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Analysis of nursing education in G hana: Priorities for scaling‐up the nursing workforce

By Sue Anne Bell, Sarah Rominski, Victoria Bam, Ernestina Donkor and Jody Lori

Abstract

In this cross‐sectional study, the strengths, challenges and current status of baccalaureate nursing education in G hana were described using a descriptive design. The W orld H ealth O rganization G lobal S tandards for the I nitial E ducation of N urses and M idwives were used as the organizing framework, with baseline data on the status of nursing education from two state‐funded universities in G hana presented. A serious shortage of qualified faculty was identified, along with the need for significant upgrading to the existing infrastructure. Additionally, the number of qualified applicants far exceeds the available training slots. Faculty and infrastructure shortages are common issues in nursing education and workforce expansion; however, in low‐resource countries, such as G hana, these issues are compounded by high rates of preventable disease and injury. An understanding of the strengths and challenges of nursing education in G hana can inform the development of strategies for nursing workforce expansion for other low‐resource countries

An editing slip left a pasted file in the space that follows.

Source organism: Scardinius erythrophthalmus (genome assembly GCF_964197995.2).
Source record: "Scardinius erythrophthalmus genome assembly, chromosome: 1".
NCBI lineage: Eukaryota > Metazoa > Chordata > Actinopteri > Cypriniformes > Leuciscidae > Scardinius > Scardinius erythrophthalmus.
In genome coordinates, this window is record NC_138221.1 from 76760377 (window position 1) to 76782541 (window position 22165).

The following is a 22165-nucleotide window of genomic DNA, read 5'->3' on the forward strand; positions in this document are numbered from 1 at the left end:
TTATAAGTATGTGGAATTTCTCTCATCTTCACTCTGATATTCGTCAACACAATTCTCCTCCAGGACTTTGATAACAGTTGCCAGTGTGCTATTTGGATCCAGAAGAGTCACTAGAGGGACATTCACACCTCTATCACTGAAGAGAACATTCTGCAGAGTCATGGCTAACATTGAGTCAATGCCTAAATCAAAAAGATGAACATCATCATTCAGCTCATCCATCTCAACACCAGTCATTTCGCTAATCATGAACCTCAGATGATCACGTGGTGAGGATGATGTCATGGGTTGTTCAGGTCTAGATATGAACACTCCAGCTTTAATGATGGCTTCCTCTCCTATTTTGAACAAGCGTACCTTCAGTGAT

Publisher: World Health Organization
Year: 2013
DOI identifier: 10.1111/j.1466
OAI identifier: oai:deepblue.lib.umich.edu:2027.42/98350
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